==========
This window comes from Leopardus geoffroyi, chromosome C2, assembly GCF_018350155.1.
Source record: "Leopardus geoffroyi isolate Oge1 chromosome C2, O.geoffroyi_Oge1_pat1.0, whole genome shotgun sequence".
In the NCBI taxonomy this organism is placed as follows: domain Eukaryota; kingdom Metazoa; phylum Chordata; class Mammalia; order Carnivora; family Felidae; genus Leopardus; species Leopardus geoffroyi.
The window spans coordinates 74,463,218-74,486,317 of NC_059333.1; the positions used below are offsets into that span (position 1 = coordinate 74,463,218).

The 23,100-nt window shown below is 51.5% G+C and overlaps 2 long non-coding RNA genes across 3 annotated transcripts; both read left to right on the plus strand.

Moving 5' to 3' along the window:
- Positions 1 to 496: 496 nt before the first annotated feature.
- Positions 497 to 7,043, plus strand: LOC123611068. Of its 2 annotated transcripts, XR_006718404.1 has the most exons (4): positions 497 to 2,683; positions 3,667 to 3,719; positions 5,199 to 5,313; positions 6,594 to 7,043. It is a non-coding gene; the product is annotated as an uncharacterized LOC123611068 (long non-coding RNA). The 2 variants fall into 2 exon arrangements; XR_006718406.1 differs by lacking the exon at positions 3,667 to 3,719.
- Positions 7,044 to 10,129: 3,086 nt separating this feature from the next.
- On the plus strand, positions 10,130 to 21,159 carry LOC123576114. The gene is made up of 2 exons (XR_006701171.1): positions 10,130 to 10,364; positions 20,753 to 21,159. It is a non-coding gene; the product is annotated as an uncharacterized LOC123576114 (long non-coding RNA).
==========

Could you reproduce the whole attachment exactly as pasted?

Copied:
This window comes from Leopardus geoffroyi, chromosome C2, assembly GCF_018350155.1.
Source record: "Leopardus geoffroyi isolate Oge1 chromosome C2, O.geoffroyi_Oge1_pat1.0, whole genome shotgun sequence".
In the NCBI taxonomy this organism is placed as follows: domain Eukaryota; kingdom Metazoa; phylum Chordata; class Mammalia; order Carnivora; family Felidae; genus Leopardus; species Leopardus geoffroyi.
The window spans coordinates 74,463,218-74,486,317 of NC_059333.1; the positions used below are offsets into that span (position 1 = coordinate 74,463,218).

The 23,100-nt window shown below is 51.5% G+C and overlaps 2 long non-coding RNA genes across 3 annotated transcripts; both read left to right on the plus strand.

Moving 5' to 3' along the window:
- Positions 1 to 496: 496 nt before the first annotated feature.
- Positions 497 to 7,043, plus strand: LOC123611068. Of its 2 annotated transcripts, XR_006718404.1 has the most exons (4): positions 497 to 2,683; positions 3,667 to 3,719; positions 5,199 to 5,313; positions 6,594 to 7,043. It is a non-coding gene; the product is annotated as an uncharacterized LOC123611068 (long non-coding RNA). The 2 variants fall into 2 exon arrangements; XR_006718406.1 differs by lacking the exon at positions 3,667 to 3,719.
- Positions 7,044 to 10,129: 3,086 nt separating this feature from the next.
- On the plus strand, positions 10,130 to 21,159 carry LOC123576114. The gene is made up of 2 exons (XR_006701171.1): positions 10,130 to 10,364; positions 20,753 to 21,159. It is a non-coding gene; the product is annotated as an uncharacterized LOC123576114 (long non-coding RNA).